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I was very negative about the Japanese government’s proposal to use TOEFL to screen university applicants. It’s easy to criticize, to offer up reasons why things won’t work. It makes you feel important, contributing to the conversation in that way. It even feels productive sometimes, like you are saving people from making mistakes.
I still think indiscriminately imposing the TOEFL test on students in Japan is a flawed idea, and next week on this blog I am going to offer up some alternatives.
I will post my suggestions on how I think English education in Japan can be improved at the primary (elementary school), secondary (junior and senior high school), and tertiary (university) levels.
And then you can all have a go at criticizing me 🙂
* give yourself a pat on the back if you know who the guy in the picture is
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You may have read about the Japanese government’s suggested plan to use TOEFL as a screening test for university entrance. If not, here are some online articles:
I am not an expert on the TOEFL test, and I am not privy to the details of this plan, such as what kind of scores they are planning to require, or how they expect high schools to prepare students for the TOEFL. However, I think this is a horrible idea.
I am really opposed to using tests out of context, for purposes other than the ones they were designed for. This applies especially to the TOEIC and TOEFL tests. As far as I am aware, TOEIC is a test designed to measure English proficiency within a working environment. Apart from the language, it also requires test-takers to have some idea of working environments and tasks. I find that young people with no experience of working in office or professional environments are at a real disadvantage taking the test -basically it is not designed for them.
I believe TOEFL is designed to measure how well candidates will deal with studying in an English-language institution. It is looking at whether they will be able to understand lectures, write papers, take notes, participate in discussions, etc.
Using these tests indiscriminately to measure general language proficiency or achievement is surely less than ideal.
I am opposed to using the TOEFL test to pre-screen candidates for university entrance, as suggested in the articles above, for the following reasons:
- The test is inappropriate to measure English achievement over the entire student population, as opposed to a select few who intend to study abroad
- Regular high schools are not in a position to prepare students for these tests, which means that students will have to go to the private sector if they want to go to university, which means that only relatively affluent students will be able to go to university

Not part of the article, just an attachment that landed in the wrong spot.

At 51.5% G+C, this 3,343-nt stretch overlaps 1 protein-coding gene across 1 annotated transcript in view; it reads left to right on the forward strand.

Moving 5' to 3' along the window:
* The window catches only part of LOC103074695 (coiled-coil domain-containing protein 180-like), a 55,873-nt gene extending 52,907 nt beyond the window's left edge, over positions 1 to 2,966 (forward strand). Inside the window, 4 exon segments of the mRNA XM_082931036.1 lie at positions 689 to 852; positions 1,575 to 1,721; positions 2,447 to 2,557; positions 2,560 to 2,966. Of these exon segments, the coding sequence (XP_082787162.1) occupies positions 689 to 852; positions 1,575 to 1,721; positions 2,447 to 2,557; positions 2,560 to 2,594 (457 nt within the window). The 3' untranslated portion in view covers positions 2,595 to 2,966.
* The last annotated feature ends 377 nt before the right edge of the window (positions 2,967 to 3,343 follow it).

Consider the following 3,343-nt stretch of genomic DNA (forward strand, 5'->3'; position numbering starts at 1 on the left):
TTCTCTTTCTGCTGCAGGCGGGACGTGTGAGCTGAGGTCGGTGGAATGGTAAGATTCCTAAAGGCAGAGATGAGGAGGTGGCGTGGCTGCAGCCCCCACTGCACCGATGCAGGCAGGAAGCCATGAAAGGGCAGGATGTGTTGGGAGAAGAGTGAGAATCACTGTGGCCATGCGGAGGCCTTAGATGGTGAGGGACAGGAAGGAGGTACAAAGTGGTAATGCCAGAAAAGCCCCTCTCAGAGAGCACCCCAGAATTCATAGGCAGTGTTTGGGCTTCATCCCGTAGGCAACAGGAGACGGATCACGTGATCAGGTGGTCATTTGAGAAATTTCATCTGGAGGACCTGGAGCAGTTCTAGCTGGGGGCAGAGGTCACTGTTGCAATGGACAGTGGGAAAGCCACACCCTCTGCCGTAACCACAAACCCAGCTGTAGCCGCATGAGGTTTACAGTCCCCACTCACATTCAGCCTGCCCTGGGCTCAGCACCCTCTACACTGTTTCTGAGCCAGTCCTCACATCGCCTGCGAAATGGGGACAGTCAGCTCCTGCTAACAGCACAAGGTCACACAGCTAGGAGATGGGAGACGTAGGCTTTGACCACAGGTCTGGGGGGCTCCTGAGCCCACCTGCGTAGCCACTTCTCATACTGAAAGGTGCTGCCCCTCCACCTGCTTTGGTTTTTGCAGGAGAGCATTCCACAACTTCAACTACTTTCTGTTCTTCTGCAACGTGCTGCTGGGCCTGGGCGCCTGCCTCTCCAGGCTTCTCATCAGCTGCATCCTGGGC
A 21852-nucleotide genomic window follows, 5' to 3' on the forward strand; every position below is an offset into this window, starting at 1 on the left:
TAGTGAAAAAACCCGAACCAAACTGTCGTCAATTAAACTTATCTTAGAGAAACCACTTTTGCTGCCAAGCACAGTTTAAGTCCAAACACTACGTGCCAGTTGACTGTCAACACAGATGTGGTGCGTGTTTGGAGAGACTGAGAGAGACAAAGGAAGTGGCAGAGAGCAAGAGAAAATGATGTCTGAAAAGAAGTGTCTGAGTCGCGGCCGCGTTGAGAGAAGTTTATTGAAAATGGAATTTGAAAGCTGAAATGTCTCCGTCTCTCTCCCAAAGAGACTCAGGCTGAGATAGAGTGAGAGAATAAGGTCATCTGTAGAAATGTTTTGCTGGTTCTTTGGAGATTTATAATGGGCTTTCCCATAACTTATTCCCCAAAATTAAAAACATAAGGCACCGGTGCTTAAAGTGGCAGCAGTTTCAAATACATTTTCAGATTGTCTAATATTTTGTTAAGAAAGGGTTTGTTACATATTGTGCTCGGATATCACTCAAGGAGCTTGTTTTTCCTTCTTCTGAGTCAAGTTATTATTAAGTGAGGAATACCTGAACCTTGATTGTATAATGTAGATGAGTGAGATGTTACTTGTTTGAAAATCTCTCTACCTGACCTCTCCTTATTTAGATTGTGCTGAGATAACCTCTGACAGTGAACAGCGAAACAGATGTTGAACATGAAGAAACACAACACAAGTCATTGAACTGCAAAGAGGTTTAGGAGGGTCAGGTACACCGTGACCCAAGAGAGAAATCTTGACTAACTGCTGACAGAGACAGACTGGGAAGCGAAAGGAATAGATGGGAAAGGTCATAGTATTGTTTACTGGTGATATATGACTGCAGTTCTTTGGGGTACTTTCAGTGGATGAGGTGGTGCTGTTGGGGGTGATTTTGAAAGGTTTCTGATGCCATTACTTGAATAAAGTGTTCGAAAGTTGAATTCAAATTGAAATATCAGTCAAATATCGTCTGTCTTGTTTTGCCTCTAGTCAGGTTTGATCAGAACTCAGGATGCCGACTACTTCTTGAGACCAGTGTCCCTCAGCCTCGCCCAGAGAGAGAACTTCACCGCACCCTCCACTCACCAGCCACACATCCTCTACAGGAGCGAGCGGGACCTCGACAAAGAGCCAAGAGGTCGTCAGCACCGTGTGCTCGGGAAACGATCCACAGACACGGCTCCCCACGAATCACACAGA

- The bar will have to be set so low on the TOEFL iBT in order for normal students to pass it as to render the whole thing meaningless
- A foreign company like ETS should not have this much influence on Japan’s national curriculum: giving it to them is an abdication of responsibility on the part of the Ministry of Education
- The test is expensive, and presumably most students will take it several times to try to maximize their score, adding 30-50,000 yen to the cost of applying to university
Basically this is the latest in a series of ‘reforms’ that start from a positive goal (improve students’ practical English abilities), then completely fail to implement steps to achieve that goal, due to lack of knowledge, political will, or sheer incompetence.
What do you think about this idea? Is it going to help Japanese students?
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This year I was very fortunate to be invited to be part of the Oxford Teaching Workshop Series, presenting in four cities in Japan this spring. This video is from the Okayama session:
Please tell me about your reading program in the comments.
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This is only going to be of interest if you use Google’s excellent Google Reader service to consume your web content via RSS feeds.
If you have no idea what that means, stop reading now 😉
I logged into Google Reader a couple of days ago to discover that Google is planning to discontinue the service in July. Seems like they weren’t able to monetize it sufficiently, or there weren’t enough users, or something data-driven like that.
While I’m sure they have their reasons, I was unpleasantly surprised. I’ve been using Reader for years now to read blogs and webcomics and really like the simplicity, and how well it syncs across computers and mobile devices.
Fortunately I am not the only one with this problem, and it seems as though Feedly has decided that they would like to snap up all of the Google Reader customers. If you go to their website, you can sign in with your Google account and when the time comes they will migrate all your settings to their system.
I’ve been playing with Feedly on Windows and my iPhone since yesterday and so far it seems like a good solution. It’s not the same as Reader, but it comes close, and I’m sure it will be fine once I get used to it.
So as a public service announcement, if you need a replacement for Reader, Feedly seems like a relatively painless solution.